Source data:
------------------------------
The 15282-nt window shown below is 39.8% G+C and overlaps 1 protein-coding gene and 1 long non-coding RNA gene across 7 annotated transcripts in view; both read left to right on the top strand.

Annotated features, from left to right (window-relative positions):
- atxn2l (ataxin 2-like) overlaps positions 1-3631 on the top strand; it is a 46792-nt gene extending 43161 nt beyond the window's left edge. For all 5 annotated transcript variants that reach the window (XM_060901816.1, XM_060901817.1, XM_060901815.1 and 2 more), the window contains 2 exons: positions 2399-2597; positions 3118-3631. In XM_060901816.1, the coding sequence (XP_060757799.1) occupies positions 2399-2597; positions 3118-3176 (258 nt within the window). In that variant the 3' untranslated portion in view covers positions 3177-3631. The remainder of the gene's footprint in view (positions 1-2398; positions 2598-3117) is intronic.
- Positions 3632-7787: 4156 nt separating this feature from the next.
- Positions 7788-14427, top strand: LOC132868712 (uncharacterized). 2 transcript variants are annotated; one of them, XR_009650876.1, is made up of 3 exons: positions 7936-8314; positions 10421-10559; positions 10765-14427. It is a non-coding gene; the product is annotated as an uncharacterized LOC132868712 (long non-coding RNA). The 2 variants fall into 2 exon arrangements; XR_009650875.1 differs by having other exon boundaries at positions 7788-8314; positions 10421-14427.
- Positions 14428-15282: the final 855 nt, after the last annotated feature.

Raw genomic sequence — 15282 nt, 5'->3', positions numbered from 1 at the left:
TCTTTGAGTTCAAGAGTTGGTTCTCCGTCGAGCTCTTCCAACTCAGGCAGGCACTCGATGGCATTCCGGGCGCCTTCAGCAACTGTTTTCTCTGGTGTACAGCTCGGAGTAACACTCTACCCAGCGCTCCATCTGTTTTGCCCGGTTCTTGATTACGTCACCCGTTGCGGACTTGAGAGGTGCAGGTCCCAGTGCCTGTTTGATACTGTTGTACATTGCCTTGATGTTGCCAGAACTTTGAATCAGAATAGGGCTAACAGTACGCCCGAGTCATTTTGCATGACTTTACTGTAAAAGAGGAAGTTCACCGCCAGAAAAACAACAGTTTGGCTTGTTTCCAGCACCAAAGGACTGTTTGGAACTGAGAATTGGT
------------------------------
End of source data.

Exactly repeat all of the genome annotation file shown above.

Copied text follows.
The 15282-nt window shown below is 39.8% G+C and overlaps 1 protein-coding gene and 1 long non-coding RNA gene across 7 annotated transcripts in view; both read left to right on the top strand.

Annotated features, from left to right (window-relative positions):
- atxn2l (ataxin 2-like) overlaps positions 1-3631 on the top strand; it is a 46792-nt gene extending 43161 nt beyond the window's left edge. For all 5 annotated transcript variants that reach the window (XM_060901816.1, XM_060901817.1, XM_060901815.1 and 2 more), the window contains 2 exons: positions 2399-2597; positions 3118-3631. In XM_060901816.1, the coding sequence (XP_060757799.1) occupies positions 2399-2597; positions 3118-3176 (258 nt within the window). In that variant the 3' untranslated portion in view covers positions 3177-3631. The remainder of the gene's footprint in view (positions 1-2398; positions 2598-3117) is intronic.
- Positions 3632-7787: 4156 nt separating this feature from the next.
- Positions 7788-14427, top strand: LOC132868712 (uncharacterized). 2 transcript variants are annotated; one of them, XR_009650876.1, is made up of 3 exons: positions 7936-8314; positions 10421-10559; positions 10765-14427. It is a non-coding gene; the product is annotated as an uncharacterized LOC132868712 (long non-coding RNA). The 2 variants fall into 2 exon arrangements; XR_009650875.1 differs by having other exon boundaries at positions 7788-8314; positions 10421-14427.
- Positions 14428-15282: the final 855 nt, after the last annotated feature.

Raw genomic sequence — 15282 nt, 5'->3', positions numbered from 1 at the left:
TCTTTGAGTTCAAGAGTTGGTTCTCCGTCGAGCTCTTCCAACTCAGGCAGGCACTCGATGGCATTCCGGGCGCCTTCAGCAACTGTTTTCTCTGGTGTACAGCTCGGAGTAACACTCTACCCAGCGCTCCATCTGTTTTGCCCGGTTCTTGATTACGTCACCCGTTGCGGACTTGAGAGGTGCAGGTCCCAGTGCCTGTTTGATACTGTTGTACATTGCCTTGATGTTGCCAGAACTTTGAATCAGAATAGGGCTAACAGTACGCCCGAGTCATTTTGCATGACTTTACTGTAAAAGAGGAAGTTCACCGCCAGAAAAACAACAGTTTGGCTTGTTTCCAGCACCAAAGGACTGTTTGGAACTGAGAATTGGT